United States District Court, D. Nevada
C. W. HOFFMAN, Jr., Magistrate Judge.
This matter is before the Court on Defendants' Motion to Stay (#28), filed March 26, 2014; Plaintiff's Response (#30), filed April 1, 2014; and Plaintiff's Supplemental Declaration (#32), filed April 3, 2014. Defendants did not file a reply.
Claiming they are "under seige" from the government, Defendants request these proceedings be stayed pending resolution of a federal criminal case against them in the Northern District of Ohio. The stay is necessary, according to Defendants, because on or around May 20, 2013, the government executed multiple search warrants seizing, among other things, voluminous business, financial, bank, and tax records. Defendants also state that their bank accounts were frozen and a civil complaint in forfeiture was filed against them. As a result, Defendants assert that they cannot access necessary information and records in order to meaningfully participate in this litigation or respond to discovery requests. Thus, they ask that their failure to respond to discovery be excused and that the case be stayed until the criminal matter is resolved.
Characterizing Defendants' motion as "an eleventh hour" delay tactic, Plaintiff opposes the stay arguing that it is unnecessary because (1) Plaintiff has all the evidence it needs to prevail on its claims and (2) there are no counterclaims which would require discovery. Plaintiff also rejects the notion that access to the information seized is necessary to facilitate settlement because Plaintiff is not inclined to entertain additional settlement discussions. Finally, in a supplemental declaration, Plaintiff's counsel indicates that she and a colleague had a telephonic conference with the Department of Justice in Ohio and were informed that Defendants remain entitled to copies of the seized documents and information. See Burrell Declaration. (#32).
The Court has the inherent power to stay proceedings in order to "control the disposition of the cases on its docket with economy of time and effort for itself, for counsel, and for litigants." Landis v. N. Am. Co., 299 U.S. 248, 254 (1936). The Ninth Circuit has held that "[t]he Constitution does not ordinarily require a stay of civil proceedings pending the outcome of criminal proceedings." Keating v. Office of Thrift Supervision, 45 F.3d 322, 324 (9th Cir. 1995). "In the absence of substantial prejudice to the rights of the parties involved, [simultaneous] parallel [civil and criminal] proceedings are unobjectionable...." Id (alterations in original). Nevertheless, a court is within its discretion to order a stay in the civil proceedings where the interests of justice so require. Id. This determination is case-specific and "particular [to the] circumstances and competing interests involved in the case." Federal Sav. & Loan Ins. Corp. v. Molinaro, 889 F.2d 899, 902 (9th Cir. 1989). In addition to any Fifth Amendment concerns of a criminal defendant, the Court generally considers the following factors: (1) the interest of the plaintiff in proceeding expeditiously with the litigation or any particular aspect of it, and the potential prejudice from delay; (2) the burden any particular aspect of the litigation may impose upon the defendant; (3) the convenience of the court in managing its caseload and ensuring efficient use of judicial resources; (4) interests of persons not party to the civil litigation; and (5) the public interest in the pending civil and criminal litigation. See Keating, 45 F.3d at 325.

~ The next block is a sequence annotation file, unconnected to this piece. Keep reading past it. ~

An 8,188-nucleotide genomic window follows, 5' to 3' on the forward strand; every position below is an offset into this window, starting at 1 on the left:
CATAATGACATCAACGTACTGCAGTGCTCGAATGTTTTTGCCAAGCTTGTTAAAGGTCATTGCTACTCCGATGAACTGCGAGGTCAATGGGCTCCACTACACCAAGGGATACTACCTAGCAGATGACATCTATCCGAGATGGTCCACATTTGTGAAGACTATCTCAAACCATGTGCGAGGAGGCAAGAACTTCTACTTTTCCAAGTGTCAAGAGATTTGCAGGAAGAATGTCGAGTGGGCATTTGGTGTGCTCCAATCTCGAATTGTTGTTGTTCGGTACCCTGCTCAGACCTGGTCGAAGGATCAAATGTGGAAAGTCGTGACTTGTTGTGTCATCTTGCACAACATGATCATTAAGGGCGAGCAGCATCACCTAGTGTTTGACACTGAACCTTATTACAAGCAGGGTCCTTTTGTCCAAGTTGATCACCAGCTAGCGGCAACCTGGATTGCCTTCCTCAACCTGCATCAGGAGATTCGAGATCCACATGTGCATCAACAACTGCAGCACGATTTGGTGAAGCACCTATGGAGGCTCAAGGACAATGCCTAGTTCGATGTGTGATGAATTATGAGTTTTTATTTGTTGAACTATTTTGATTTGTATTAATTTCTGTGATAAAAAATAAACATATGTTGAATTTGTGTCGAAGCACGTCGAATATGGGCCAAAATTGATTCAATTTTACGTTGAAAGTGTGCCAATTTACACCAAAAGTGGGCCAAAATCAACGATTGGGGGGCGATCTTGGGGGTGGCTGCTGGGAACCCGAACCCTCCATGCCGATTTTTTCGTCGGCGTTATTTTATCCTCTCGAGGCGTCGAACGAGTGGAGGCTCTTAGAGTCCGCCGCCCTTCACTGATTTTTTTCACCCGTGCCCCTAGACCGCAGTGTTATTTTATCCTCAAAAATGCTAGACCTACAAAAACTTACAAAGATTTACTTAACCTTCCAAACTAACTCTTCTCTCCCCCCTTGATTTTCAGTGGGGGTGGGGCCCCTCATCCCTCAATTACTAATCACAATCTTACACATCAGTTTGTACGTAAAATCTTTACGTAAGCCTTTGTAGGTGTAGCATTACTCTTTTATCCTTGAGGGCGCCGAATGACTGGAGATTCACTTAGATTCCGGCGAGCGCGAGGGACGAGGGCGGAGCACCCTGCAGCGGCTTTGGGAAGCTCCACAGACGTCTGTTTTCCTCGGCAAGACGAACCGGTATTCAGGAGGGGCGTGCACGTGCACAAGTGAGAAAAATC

Defendants have not shown that they would suffer substantial prejudice to their rights if both this case and the ongoing criminal case proceed simultaneously. They have not made any claim or raised any concern that participation in this case would implicate their Fifth Amendment rights. The singular reason offered in support of the requested stay is Defendants unsupported, conclusory claim that they have no access to information seized in the criminal case. This position is not supported by the record in this matter, which was commenced in May 2013, just after the seizure of Defendants documents and information by government officials. Since its inception, Plaintiff has diligently pursued discovery and would suffer significant prejudice if the stay were approved at this late stage in the litigation. Defendant has identified no burden other than the previously acknowledged burden of having to work with the government to access or copy seized records. Indeed, on August 26, 2013, the Court approved the parties stipulated discovery plan and scheduling order, which specifically provided for an extended period of 271 days for discovery due to the need to secure or obtain seized information for use in this matter. (#22). That they would have to work with the government to access the records for use in this matter is not a surprise or an undue burden on Defendants.
Moreover, the efficient use of judicial resources and principles of case management do not support a stay. Defendants have offered no timeline regarding when the pending criminal matter might be resolved. At this stage in these proceedings, discovery having been completed and dispositive motions have been filed, there is no reason to stay the proceedings. There is no indication that persons not party to this suit will be impacted if it proceeds, and the public interest weighs in favor of timely resolution of cases. Finally, the unrebutted declaration of Plaintiff's counsel that the Department of Justice has taken the position that Defendant are entitled to copies of "any documents" held by the government in the criminal case highlights Defendants lack of diligence throughout discovery in this matter. There is no basis for a stay.
Based on the foregoing and good cause appearing therefore,
IT IS HEREBY ORDERED that Defendants' Motion to Stay ...